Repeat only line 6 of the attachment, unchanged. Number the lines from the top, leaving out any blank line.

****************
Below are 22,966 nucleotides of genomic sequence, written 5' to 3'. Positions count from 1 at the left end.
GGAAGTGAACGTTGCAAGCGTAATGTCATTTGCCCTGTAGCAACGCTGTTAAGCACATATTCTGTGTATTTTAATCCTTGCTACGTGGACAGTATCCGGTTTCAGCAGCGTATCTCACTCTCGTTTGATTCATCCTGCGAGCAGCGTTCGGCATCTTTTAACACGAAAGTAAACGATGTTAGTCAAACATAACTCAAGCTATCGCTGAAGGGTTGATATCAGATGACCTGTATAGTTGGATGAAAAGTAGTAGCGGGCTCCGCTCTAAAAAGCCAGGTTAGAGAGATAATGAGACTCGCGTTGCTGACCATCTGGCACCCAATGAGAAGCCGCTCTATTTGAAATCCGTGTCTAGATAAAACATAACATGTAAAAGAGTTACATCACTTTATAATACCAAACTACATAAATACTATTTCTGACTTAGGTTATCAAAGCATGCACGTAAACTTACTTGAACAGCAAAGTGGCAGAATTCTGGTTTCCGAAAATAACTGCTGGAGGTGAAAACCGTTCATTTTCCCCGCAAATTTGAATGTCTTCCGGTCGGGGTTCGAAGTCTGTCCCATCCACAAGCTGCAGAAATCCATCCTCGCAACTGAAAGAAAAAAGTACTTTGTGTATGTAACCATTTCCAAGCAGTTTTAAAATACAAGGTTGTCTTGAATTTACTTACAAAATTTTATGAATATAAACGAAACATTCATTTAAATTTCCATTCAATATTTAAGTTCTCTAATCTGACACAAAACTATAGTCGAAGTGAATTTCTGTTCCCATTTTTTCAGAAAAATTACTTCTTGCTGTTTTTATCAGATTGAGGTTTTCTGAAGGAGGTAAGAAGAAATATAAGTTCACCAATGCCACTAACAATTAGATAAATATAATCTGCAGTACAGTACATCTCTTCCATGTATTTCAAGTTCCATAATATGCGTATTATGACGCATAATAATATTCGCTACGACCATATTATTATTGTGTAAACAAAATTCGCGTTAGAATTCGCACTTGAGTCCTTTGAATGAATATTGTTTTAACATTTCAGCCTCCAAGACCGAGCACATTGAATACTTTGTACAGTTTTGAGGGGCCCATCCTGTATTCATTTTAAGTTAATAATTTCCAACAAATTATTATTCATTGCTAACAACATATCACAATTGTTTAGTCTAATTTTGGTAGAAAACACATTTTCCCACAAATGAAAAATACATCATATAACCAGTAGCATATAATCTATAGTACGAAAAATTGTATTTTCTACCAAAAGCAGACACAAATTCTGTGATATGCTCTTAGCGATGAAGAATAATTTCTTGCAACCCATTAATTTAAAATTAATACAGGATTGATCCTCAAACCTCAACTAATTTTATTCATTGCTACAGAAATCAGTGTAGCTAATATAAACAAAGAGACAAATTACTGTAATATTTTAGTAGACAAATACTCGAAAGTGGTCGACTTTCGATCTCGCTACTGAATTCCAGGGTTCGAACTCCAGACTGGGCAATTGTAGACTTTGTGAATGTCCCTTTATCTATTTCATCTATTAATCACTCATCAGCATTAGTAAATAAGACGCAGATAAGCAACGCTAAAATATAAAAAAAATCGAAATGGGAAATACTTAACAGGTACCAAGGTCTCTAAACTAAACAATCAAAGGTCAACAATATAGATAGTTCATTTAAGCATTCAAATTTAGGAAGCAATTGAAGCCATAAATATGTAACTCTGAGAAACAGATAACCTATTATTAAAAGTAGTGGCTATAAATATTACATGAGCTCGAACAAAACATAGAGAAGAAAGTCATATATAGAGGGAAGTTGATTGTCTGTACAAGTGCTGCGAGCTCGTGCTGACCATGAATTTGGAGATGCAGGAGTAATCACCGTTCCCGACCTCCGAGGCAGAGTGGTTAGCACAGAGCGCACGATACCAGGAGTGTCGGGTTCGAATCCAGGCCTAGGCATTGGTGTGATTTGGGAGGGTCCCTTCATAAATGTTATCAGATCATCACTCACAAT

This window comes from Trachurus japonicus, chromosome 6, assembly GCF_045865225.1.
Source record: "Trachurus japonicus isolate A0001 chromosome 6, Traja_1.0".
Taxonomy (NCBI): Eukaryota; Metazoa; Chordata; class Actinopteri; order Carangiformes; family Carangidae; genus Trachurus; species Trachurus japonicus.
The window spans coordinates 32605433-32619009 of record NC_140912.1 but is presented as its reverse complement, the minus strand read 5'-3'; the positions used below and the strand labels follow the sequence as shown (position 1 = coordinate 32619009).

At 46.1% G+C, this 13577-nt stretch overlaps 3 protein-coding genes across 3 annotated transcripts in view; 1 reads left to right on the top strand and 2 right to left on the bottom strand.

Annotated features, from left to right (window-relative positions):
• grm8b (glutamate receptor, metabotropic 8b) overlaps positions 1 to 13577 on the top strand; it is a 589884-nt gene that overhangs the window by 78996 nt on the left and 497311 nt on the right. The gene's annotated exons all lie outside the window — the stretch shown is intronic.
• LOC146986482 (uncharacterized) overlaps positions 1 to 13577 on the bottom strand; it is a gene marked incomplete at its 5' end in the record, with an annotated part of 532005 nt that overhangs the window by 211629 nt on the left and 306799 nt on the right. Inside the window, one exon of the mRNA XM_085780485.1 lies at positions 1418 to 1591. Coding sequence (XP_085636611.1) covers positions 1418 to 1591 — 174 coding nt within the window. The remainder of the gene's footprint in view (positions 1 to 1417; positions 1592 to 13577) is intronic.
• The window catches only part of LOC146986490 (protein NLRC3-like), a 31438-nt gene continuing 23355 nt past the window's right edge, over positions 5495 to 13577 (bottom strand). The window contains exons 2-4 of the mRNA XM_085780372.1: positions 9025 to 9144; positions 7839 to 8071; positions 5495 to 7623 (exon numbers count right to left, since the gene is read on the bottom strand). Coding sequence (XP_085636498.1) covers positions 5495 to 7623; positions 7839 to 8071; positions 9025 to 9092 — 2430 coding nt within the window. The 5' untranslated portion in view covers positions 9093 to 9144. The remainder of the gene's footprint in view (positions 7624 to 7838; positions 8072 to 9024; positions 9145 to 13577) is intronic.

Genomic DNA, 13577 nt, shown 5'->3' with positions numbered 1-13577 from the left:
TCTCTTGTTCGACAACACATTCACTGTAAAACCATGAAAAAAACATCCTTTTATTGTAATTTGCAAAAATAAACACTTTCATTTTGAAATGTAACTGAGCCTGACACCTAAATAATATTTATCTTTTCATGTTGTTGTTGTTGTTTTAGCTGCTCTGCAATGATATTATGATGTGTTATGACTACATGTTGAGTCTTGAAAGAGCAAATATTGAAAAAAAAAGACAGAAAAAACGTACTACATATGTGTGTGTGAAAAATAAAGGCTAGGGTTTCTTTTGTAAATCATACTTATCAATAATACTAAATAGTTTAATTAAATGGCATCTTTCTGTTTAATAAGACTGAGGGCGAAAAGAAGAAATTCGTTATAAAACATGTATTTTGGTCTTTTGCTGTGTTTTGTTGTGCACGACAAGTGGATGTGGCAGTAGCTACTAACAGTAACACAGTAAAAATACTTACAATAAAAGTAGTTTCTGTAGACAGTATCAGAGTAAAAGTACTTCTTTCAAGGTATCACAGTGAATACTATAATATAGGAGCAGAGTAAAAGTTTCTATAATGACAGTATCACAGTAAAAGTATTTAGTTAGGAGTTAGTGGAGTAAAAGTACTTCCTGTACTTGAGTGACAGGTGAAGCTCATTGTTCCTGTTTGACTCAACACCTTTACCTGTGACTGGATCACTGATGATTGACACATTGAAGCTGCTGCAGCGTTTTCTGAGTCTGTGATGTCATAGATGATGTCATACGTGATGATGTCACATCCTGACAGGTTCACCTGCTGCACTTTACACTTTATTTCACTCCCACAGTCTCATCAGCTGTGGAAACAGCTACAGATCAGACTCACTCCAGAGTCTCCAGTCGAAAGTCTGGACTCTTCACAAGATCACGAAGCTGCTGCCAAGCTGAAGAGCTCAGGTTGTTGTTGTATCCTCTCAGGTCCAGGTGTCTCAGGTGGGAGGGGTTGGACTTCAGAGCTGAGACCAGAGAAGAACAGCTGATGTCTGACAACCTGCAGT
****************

The window spans coordinates 32605433-32619009 of record NC_140912.1 but is presented as its reverse complement, the minus strand read 5'-3'; the positions used below and the strand labels follow the sequence as shown (position 1 = coordinate 32619009).